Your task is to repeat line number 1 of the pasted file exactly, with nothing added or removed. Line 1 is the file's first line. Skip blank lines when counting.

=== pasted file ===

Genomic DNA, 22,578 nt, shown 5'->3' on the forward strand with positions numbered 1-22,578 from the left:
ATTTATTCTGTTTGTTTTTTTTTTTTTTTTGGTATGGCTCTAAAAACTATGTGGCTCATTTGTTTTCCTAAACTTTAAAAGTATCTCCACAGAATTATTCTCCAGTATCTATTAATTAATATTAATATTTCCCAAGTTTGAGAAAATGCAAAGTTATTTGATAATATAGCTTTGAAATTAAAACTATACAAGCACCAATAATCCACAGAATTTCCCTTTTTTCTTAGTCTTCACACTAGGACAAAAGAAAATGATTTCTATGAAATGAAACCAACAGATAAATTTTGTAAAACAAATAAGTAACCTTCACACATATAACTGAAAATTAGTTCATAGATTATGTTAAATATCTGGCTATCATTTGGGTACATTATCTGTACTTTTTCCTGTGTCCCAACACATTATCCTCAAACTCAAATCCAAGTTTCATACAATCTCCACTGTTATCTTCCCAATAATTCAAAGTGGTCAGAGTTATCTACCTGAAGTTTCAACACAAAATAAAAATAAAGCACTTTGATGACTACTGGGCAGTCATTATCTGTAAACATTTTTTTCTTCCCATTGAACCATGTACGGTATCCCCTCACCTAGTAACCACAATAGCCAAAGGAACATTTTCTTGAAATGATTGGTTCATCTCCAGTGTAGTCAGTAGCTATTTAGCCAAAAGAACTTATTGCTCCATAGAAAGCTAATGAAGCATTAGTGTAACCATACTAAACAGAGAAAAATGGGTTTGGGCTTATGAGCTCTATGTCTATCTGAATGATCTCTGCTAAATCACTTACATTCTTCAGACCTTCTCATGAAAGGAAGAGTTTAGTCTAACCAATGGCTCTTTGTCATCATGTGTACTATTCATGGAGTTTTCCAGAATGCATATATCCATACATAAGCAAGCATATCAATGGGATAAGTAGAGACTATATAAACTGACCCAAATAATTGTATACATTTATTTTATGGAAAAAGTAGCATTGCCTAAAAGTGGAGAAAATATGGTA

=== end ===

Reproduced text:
Genomic DNA, 22,578 nt, shown 5'->3' on the forward strand with positions numbered 1-22,578 from the left: